Nicole Kaniki is changing the way U of T does research
Nicole Kaniki, the University of Toronto’s first director of equity, diversity and inclusion in research and innovation, shared how she is driven to fight for racial justice – and change the way the university does research – in a personal piece for Canadian Business magazine.
From her experience growing up during apartheid in South Africa to her journey in post-secondary education in North America, and the influences of these experiences on her journey, Kaniki outlines how research can shape inclusive excellence in academia and her groundbreaking role at U of T:
I figured if I could prove my worth with education, someone would hire me. But as a Black graduate student, I felt invisible. I had 15 published studies but watched white peers with far less experience get the job placements I had also applied for.
Everything I’ve done in my career has been informed by my experiences as a Black woman navigating academia. In the summer of 2021, I became the director of equity, diversity and inclusion, or EDI, in research and innovation at the University of Toronto. My role is an inaugural office and one of the only positions of its kind at a Canadian academic institution. Its focus on research is important because research informs evidence and evidence drives social policy. If the research environment is not equitable, it perpetuates inequality widely.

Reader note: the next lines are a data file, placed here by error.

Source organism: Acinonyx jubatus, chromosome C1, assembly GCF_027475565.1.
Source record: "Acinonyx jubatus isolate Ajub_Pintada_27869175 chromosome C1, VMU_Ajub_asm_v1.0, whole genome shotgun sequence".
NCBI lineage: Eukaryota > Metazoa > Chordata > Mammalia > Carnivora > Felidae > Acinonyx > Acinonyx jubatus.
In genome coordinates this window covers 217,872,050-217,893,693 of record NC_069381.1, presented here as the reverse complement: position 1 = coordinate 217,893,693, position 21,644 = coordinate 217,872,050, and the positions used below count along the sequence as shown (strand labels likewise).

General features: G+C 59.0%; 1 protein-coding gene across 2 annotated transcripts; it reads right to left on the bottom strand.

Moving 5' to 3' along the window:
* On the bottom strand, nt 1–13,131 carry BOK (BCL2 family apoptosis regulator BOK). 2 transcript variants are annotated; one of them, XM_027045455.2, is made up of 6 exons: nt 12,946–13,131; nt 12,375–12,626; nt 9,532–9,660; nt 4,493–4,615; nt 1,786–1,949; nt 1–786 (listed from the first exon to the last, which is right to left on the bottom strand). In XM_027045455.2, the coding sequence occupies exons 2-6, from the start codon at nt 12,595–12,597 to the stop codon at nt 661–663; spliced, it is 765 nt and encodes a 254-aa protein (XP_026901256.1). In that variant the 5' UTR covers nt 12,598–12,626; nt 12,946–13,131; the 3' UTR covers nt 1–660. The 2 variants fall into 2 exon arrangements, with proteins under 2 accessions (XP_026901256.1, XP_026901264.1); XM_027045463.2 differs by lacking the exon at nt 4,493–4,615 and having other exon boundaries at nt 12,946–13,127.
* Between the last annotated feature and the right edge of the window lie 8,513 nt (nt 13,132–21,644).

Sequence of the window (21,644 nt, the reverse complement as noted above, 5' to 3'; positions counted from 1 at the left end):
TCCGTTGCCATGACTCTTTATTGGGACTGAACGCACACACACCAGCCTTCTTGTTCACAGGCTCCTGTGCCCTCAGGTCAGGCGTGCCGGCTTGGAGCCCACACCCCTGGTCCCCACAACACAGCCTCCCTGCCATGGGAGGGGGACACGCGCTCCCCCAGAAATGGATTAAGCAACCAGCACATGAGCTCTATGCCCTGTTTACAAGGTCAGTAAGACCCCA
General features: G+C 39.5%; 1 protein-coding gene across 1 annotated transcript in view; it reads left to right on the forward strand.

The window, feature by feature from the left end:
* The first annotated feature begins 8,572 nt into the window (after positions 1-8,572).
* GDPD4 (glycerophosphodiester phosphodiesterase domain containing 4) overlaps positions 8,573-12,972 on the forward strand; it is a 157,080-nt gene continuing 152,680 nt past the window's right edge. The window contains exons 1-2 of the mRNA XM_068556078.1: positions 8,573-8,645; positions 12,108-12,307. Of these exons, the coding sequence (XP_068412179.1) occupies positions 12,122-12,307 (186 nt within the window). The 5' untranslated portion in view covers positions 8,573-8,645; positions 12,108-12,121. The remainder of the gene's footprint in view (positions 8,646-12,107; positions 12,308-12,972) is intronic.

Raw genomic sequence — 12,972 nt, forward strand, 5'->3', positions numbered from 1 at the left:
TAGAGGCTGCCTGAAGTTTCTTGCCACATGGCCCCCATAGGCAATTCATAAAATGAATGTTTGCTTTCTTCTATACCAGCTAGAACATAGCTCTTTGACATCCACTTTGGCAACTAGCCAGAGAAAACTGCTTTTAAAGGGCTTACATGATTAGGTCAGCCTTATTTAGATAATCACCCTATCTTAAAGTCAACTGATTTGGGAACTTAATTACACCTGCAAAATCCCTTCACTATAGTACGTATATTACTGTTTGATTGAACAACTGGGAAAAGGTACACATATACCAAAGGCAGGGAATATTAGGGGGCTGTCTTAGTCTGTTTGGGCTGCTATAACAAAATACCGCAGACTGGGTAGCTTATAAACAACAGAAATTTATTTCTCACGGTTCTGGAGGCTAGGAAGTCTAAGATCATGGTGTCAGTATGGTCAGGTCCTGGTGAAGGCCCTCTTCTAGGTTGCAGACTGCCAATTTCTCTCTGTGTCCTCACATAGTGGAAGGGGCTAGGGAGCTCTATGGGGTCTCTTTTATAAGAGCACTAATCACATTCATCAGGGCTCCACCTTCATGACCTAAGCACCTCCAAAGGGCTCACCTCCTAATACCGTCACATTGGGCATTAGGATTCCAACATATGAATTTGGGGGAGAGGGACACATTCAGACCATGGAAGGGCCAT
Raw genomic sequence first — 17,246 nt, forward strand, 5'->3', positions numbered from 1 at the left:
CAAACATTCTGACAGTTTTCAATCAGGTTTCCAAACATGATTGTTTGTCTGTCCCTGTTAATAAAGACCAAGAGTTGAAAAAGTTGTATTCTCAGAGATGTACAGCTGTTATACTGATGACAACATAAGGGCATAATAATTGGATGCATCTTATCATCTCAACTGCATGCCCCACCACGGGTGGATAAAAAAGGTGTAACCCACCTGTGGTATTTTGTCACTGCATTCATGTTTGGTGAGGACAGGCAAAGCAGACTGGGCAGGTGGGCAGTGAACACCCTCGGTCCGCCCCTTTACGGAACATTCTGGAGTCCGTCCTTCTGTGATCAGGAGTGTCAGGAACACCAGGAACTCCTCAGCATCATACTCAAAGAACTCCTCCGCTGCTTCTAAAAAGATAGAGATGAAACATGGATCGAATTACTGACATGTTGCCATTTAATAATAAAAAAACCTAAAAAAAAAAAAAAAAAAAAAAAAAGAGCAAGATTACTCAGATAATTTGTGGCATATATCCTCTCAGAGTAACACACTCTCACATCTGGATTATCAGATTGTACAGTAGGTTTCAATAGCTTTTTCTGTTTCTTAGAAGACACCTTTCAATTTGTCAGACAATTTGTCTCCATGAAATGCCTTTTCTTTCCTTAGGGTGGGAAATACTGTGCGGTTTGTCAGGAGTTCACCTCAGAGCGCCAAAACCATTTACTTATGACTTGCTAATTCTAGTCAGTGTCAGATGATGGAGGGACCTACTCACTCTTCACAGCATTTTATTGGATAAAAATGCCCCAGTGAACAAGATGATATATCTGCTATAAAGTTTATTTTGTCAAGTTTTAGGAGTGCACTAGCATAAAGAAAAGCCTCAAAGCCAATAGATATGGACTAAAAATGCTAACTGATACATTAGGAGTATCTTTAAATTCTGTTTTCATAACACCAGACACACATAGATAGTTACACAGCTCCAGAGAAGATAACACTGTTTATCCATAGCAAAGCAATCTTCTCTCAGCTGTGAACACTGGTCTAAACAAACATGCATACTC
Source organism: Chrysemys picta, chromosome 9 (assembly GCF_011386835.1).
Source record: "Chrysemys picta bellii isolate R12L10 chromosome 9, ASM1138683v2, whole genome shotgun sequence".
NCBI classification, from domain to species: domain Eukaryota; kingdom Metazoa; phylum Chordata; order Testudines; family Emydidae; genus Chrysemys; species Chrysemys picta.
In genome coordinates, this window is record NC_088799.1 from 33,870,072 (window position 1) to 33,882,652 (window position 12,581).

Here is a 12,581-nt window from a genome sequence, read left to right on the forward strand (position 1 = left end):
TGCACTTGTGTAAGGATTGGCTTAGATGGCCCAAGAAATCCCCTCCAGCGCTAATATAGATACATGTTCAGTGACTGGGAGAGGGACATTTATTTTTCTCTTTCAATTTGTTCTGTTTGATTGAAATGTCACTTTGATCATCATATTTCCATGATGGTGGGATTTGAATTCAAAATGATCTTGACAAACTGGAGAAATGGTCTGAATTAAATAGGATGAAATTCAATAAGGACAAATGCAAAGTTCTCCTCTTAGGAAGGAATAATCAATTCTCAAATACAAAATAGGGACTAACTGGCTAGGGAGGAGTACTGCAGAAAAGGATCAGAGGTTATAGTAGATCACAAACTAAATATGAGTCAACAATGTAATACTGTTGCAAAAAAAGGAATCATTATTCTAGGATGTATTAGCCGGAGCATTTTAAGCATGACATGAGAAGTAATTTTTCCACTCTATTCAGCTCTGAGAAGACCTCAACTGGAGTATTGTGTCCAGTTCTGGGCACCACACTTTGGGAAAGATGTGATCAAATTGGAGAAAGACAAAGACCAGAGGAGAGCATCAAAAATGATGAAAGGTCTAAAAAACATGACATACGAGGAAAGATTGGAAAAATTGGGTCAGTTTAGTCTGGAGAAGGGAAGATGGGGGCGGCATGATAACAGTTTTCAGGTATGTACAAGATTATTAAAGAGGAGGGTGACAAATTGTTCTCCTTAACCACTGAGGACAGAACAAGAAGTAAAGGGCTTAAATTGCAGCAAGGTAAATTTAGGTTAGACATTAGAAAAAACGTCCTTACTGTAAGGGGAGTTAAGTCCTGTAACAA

In the fall, we launched three collaborative platforms: the Black Research Network, which empowers and builds on research done by Black scholars and for Black communities; the Indigenous Research Network, which bolsters Indigenous research and scholars in academia; and the Black Founders Network, which connects Black entrepreneurs to industry partners and investors. The goal of all three is to decolonize our practices by embedding the expertise of under-represented groups into our research and innovation.
Read the full article in Canadian Business magazine.
(Photo credit: May Truong)